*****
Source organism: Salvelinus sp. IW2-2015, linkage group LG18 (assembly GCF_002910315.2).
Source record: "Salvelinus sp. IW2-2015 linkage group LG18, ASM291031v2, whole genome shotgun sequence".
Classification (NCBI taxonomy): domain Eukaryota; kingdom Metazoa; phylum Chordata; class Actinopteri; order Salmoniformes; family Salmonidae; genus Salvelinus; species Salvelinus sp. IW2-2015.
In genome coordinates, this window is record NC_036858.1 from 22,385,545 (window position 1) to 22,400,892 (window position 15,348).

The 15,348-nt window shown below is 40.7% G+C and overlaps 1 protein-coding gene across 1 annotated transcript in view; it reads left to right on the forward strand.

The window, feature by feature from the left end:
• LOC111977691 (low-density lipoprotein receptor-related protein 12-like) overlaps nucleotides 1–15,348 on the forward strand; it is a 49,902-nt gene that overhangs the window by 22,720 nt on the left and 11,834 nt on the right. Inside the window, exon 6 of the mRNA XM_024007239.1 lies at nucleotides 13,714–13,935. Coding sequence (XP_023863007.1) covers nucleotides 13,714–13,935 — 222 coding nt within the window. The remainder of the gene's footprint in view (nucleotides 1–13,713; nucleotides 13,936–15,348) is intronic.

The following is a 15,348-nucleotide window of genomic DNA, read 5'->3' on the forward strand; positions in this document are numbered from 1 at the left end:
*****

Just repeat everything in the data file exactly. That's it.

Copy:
Source organism: Salvelinus sp. IW2-2015, linkage group LG18 (assembly GCF_002910315.2).
Source record: "Salvelinus sp. IW2-2015 linkage group LG18, ASM291031v2, whole genome shotgun sequence".
Classification (NCBI taxonomy): domain Eukaryota; kingdom Metazoa; phylum Chordata; class Actinopteri; order Salmoniformes; family Salmonidae; genus Salvelinus; species Salvelinus sp. IW2-2015.
In genome coordinates, this window is record NC_036858.1 from 22,385,545 (window position 1) to 22,400,892 (window position 15,348).

The 15,348-nt window shown below is 40.7% G+C and overlaps 1 protein-coding gene across 1 annotated transcript in view; it reads left to right on the forward strand.

The window, feature by feature from the left end:
• LOC111977691 (low-density lipoprotein receptor-related protein 12-like) overlaps nucleotides 1–15,348 on the forward strand; it is a 49,902-nt gene that overhangs the window by 22,720 nt on the left and 11,834 nt on the right. Inside the window, exon 6 of the mRNA XM_024007239.1 lies at nucleotides 13,714–13,935. Coding sequence (XP_023863007.1) covers nucleotides 13,714–13,935 — 222 coding nt within the window. The remainder of the gene's footprint in view (nucleotides 1–13,713; nucleotides 13,936–15,348) is intronic.

The following is a 15,348-nucleotide window of genomic DNA, read 5'->3' on the forward strand; positions in this document are numbered from 1 at the left end: